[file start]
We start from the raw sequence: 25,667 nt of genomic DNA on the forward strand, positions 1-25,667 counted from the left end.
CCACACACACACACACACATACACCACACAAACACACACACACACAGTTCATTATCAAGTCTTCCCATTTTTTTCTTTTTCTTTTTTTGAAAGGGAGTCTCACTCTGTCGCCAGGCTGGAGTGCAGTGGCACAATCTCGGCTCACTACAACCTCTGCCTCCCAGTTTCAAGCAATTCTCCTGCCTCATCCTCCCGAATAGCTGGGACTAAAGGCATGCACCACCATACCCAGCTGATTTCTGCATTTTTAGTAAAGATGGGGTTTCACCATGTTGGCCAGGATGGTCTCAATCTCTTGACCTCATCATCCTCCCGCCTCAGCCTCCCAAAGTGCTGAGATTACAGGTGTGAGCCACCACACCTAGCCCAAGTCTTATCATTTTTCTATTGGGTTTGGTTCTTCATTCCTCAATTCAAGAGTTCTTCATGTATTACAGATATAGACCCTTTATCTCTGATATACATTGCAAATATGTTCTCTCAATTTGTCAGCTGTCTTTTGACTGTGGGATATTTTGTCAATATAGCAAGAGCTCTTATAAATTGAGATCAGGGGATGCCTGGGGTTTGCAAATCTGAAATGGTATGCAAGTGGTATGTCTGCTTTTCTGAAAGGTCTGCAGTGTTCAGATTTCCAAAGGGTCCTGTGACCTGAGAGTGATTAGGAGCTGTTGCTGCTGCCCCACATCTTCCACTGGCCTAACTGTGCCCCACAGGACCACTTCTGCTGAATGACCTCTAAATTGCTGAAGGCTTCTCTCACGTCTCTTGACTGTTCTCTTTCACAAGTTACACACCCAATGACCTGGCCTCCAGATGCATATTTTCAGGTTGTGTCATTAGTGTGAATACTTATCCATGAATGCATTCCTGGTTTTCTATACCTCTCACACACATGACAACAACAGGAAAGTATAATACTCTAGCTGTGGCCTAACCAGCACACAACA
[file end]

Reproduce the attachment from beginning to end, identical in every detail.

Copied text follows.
We start from the raw sequence: 25,667 nt of genomic DNA on the forward strand, positions 1-25,667 counted from the left end.
CCACACACACACACACACATACACCACACAAACACACACACACACAGTTCATTATCAAGTCTTCCCATTTTTTTCTTTTTCTTTTTTTGAAAGGGAGTCTCACTCTGTCGCCAGGCTGGAGTGCAGTGGCACAATCTCGGCTCACTACAACCTCTGCCTCCCAGTTTCAAGCAATTCTCCTGCCTCATCCTCCCGAATAGCTGGGACTAAAGGCATGCACCACCATACCCAGCTGATTTCTGCATTTTTAGTAAAGATGGGGTTTCACCATGTTGGCCAGGATGGTCTCAATCTCTTGACCTCATCATCCTCCCGCCTCAGCCTCCCAAAGTGCTGAGATTACAGGTGTGAGCCACCACACCTAGCCCAAGTCTTATCATTTTTCTATTGGGTTTGGTTCTTCATTCCTCAATTCAAGAGTTCTTCATGTATTACAGATATAGACCCTTTATCTCTGATATACATTGCAAATATGTTCTCTCAATTTGTCAGCTGTCTTTTGACTGTGGGATATTTTGTCAATATAGCAAGAGCTCTTATAAATTGAGATCAGGGGATGCCTGGGGTTTGCAAATCTGAAATGGTATGCAAGTGGTATGTCTGCTTTTCTGAAAGGTCTGCAGTGTTCAGATTTCCAAAGGGTCCTGTGACCTGAGAGTGATTAGGAGCTGTTGCTGCTGCCCCACATCTTCCACTGGCCTAACTGTGCCCCACAGGACCACTTCTGCTGAATGACCTCTAAATTGCTGAAGGCTTCTCTCACGTCTCTTGACTGTTCTCTTTCACAAGTTACACACCCAATGACCTGGCCTCCAGATGCATATTTTCAGGTTGTGTCATTAGTGTGAATACTTATCCATGAATGCATTCCTGGTTTTCTATACCTCTCACACACATGACAACAACAGGAAAGTATAATACTCTAGCTGTGGCCTAACCAGCACACAACA